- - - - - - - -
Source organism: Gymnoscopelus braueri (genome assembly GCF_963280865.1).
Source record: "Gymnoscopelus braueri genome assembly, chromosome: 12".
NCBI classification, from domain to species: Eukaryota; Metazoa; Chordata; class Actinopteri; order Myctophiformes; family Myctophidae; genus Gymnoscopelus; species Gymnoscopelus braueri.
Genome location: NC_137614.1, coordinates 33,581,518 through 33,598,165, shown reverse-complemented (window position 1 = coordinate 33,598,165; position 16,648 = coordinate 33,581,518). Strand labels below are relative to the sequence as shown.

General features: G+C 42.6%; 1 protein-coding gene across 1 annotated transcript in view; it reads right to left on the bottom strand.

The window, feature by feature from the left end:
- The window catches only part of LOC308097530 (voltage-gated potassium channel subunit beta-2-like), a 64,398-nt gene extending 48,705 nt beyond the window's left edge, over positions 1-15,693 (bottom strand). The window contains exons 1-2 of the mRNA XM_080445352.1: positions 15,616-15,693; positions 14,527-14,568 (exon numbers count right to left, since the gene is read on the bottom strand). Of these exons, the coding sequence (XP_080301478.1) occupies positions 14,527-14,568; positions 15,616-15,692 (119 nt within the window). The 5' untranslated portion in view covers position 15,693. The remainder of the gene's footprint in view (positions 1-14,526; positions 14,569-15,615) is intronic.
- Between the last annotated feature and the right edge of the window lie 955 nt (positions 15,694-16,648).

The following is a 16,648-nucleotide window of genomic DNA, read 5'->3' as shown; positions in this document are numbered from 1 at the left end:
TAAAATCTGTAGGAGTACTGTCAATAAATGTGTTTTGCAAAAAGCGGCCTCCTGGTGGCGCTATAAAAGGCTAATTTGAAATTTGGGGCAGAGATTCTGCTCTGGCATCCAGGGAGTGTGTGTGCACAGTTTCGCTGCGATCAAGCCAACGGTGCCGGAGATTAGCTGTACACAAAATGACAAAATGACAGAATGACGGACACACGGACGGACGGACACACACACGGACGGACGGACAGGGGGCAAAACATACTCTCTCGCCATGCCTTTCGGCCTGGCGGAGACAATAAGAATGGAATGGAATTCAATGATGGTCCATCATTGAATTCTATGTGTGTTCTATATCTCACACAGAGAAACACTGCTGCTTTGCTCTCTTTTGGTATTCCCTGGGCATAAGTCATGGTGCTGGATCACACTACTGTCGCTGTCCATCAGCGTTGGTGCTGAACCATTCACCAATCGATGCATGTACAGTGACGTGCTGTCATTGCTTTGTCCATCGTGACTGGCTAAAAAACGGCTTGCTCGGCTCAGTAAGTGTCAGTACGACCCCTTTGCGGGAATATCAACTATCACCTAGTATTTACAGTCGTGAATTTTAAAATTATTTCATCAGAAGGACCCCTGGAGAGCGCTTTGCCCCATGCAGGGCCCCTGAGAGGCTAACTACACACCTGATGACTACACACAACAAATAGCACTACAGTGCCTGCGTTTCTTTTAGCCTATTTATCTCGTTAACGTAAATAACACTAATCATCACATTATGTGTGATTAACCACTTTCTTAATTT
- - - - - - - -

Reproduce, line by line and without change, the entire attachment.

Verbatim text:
Source organism: Gymnoscopelus braueri (genome assembly GCF_963280865.1).
Source record: "Gymnoscopelus braueri genome assembly, chromosome: 12".
NCBI classification, from domain to species: Eukaryota; Metazoa; Chordata; class Actinopteri; order Myctophiformes; family Myctophidae; genus Gymnoscopelus; species Gymnoscopelus braueri.
Genome location: NC_137614.1, coordinates 33,581,518 through 33,598,165, shown reverse-complemented (window position 1 = coordinate 33,598,165; position 16,648 = coordinate 33,581,518). Strand labels below are relative to the sequence as shown.

General features: G+C 42.6%; 1 protein-coding gene across 1 annotated transcript in view; it reads right to left on the bottom strand.

The window, feature by feature from the left end:
- The window catches only part of LOC308097530 (voltage-gated potassium channel subunit beta-2-like), a 64,398-nt gene extending 48,705 nt beyond the window's left edge, over positions 1-15,693 (bottom strand). The window contains exons 1-2 of the mRNA XM_080445352.1: positions 15,616-15,693; positions 14,527-14,568 (exon numbers count right to left, since the gene is read on the bottom strand). Of these exons, the coding sequence (XP_080301478.1) occupies positions 14,527-14,568; positions 15,616-15,692 (119 nt within the window). The 5' untranslated portion in view covers position 15,693. The remainder of the gene's footprint in view (positions 1-14,526; positions 14,569-15,615) is intronic.
- Between the last annotated feature and the right edge of the window lie 955 nt (positions 15,694-16,648).

The following is a 16,648-nucleotide window of genomic DNA, read 5'->3' as shown; positions in this document are numbered from 1 at the left end:
TAAAATCTGTAGGAGTACTGTCAATAAATGTGTTTTGCAAAAAGCGGCCTCCTGGTGGCGCTATAAAAGGCTAATTTGAAATTTGGGGCAGAGATTCTGCTCTGGCATCCAGGGAGTGTGTGTGCACAGTTTCGCTGCGATCAAGCCAACGGTGCCGGAGATTAGCTGTACACAAAATGACAAAATGACAGAATGACGGACACACGGACGGACGGACACACACACGGACGGACGGACAGGGGGCAAAACATACTCTCTCGCCATGCCTTTCGGCCTGGCGGAGACAATAAGAATGGAATGGAATTCAATGATGGTCCATCATTGAATTCTATGTGTGTTCTATATCTCACACAGAGAAACACTGCTGCTTTGCTCTCTTTTGGTATTCCCTGGGCATAAGTCATGGTGCTGGATCACACTACTGTCGCTGTCCATCAGCGTTGGTGCTGAACCATTCACCAATCGATGCATGTACAGTGACGTGCTGTCATTGCTTTGTCCATCGTGACTGGCTAAAAAACGGCTTGCTCGGCTCAGTAAGTGTCAGTACGACCCCTTTGCGGGAATATCAACTATCACCTAGTATTTACAGTCGTGAATTTTAAAATTATTTCATCAGAAGGACCCCTGGAGAGCGCTTTGCCCCATGCAGGGCCCCTGAGAGGCTAACTACACACCTGATGACTACACACAACAAATAGCACTACAGTGCCTGCGTTTCTTTTAGCCTATTTATCTCGTTAACGTAAATAACACTAATCATCACATTATGTGTGATTAACCACTTTCTTAATTT